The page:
Commentary

Commentary: Energy Sector Cyber Threat Is Real; Greater Collaboration Is Part of the Answer

By: Christopher Burnham & Brian deVallance

This piece originally appeared in Homeland Security Today, October 9, 2018.

In June of 2017, when Wired magazine published a harrowing account of Russia’s hack of the Ukrainian electrical grid, it quickly generated broad discussion about the state of our nation’s cyber defense in the critical infrastructure (CI) sectors. But Washington is nearly 5,000 miles from Kiev, and Russia’s ability to take control of a Ukrainian power company through its IT helpdesk seemed even more remote.

Remote no longer. Dan Coats, the director of National Intelligence, recently testified before Congress that “the warning lights are blinking red again” and that “today the digital infrastructure that serves this country is literally under attack.” In March, the Department of Homeland Security (DHS) and the Federal Bureau of Investigation (FBI) issued a joint alert of Russian cyber activity seeking to disrupt the energy and other CI sectors.

While much remains to be done, the U.S. is headed in the right direction on cyber. First, there is growing consensus about what constitutes basic cyber hygiene or cyber defense – for example, the Critical Security Controls from the nonprofit Center for Internet Security. In addition, following the release of the federal government’s National Security Strategy last December, the White House issued its new National Cyber Strategy in September.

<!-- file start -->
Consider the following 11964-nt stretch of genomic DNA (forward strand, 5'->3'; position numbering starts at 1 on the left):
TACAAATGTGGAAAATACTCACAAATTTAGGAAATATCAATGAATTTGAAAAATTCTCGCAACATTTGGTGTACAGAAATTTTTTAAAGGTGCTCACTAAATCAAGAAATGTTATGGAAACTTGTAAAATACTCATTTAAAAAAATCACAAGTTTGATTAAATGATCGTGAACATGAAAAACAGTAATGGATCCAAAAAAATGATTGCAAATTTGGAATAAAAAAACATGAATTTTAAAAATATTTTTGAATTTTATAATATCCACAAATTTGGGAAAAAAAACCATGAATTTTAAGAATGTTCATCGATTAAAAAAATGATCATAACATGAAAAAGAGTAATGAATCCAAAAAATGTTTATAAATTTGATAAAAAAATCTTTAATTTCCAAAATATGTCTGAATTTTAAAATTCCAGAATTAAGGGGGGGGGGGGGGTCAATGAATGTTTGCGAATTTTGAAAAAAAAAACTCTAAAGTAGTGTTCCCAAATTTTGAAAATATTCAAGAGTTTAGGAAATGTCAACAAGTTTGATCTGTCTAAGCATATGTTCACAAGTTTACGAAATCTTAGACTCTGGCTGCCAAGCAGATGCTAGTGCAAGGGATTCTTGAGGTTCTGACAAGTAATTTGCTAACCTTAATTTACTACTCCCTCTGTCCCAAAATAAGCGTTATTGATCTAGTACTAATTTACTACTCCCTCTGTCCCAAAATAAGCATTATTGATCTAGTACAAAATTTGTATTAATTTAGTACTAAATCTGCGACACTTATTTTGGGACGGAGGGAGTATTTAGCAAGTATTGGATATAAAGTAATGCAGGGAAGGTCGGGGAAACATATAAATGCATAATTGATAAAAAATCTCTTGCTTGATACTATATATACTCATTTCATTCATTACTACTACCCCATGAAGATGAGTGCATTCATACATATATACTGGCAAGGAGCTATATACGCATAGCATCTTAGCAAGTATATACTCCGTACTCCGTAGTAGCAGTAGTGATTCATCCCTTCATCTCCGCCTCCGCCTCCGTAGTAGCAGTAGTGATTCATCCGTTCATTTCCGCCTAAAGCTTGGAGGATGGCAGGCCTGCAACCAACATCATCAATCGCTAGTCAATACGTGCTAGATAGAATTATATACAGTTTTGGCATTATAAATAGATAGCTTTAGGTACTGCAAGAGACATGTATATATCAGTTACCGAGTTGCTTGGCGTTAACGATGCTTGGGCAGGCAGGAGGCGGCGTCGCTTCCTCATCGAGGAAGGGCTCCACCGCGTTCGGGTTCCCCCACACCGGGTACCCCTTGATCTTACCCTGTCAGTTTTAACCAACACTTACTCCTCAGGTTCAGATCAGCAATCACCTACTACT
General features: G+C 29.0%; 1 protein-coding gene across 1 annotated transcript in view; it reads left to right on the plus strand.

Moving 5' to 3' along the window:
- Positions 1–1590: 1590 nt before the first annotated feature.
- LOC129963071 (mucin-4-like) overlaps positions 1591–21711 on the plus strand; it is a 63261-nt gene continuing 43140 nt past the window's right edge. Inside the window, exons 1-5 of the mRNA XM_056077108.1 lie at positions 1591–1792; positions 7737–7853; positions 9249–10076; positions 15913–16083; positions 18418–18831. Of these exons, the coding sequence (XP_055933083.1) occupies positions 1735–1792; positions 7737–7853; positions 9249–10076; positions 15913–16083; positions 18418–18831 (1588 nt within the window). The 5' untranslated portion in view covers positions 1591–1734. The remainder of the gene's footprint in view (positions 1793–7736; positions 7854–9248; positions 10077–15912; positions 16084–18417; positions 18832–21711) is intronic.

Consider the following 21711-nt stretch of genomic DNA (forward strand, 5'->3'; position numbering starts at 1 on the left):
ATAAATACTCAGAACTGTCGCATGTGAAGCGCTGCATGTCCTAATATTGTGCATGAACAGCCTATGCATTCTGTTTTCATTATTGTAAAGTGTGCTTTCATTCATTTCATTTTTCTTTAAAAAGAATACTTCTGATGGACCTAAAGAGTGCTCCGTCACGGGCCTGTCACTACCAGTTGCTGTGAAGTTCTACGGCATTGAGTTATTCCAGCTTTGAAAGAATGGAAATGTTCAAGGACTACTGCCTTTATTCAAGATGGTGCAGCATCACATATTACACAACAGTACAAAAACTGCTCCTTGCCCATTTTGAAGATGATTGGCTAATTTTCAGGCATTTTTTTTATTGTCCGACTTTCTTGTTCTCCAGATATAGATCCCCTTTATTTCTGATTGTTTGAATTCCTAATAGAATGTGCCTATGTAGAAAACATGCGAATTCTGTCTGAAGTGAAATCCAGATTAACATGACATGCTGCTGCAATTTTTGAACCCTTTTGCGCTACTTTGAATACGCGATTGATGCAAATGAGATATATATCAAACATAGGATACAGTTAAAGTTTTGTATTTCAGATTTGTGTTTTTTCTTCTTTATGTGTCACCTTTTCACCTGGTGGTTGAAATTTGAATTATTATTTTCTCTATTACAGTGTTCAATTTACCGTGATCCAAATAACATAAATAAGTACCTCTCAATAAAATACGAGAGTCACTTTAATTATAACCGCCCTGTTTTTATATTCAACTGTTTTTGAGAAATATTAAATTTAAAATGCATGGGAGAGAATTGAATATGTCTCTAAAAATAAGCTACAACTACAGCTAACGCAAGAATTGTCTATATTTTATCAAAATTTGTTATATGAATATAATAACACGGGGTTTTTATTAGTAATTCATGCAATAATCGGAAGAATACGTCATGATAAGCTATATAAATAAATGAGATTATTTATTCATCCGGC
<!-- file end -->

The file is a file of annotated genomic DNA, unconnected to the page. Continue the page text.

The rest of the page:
Earlier this year the Department of Energy unveiled its new Office of Cybersecurity, Energy Security, and Emergency Response (CESER), and the Senate has confirmed cyber-savvy Karen Evans as the office’s first assistant secretary. Just last week, DOE announced $28 million in technologies intended to improve the cybersecurity of power and energy infrastructure.

At the DHS Cyber Summit in July, Secretary Kirstjen Nielsen announced the creation of the National Risk Management Center (NRMC), DHS’s intended home for collaborative, sector-specific and cross-sector risk management efforts to better protect critical infrastructure. It is significant that DHS is highlighting the need to continue to build and strengthen partnerships as a part of fortifying American cybersecurity. As former DHS Deputy Secretary Jane Lute has noted, we have not yet decided, as a society, the precise role that government will play in protecting our national cyber resources. This is consistent with DHS’s enterprise approach of needing more than a single federal department to secure the homeland. Instead, we need the active partnership of all of us: state, local, tribal, and territorial (SLTT) governments; federal and SLTT law enforcement; nonprofit best-practice providers; the private sector; and the American public.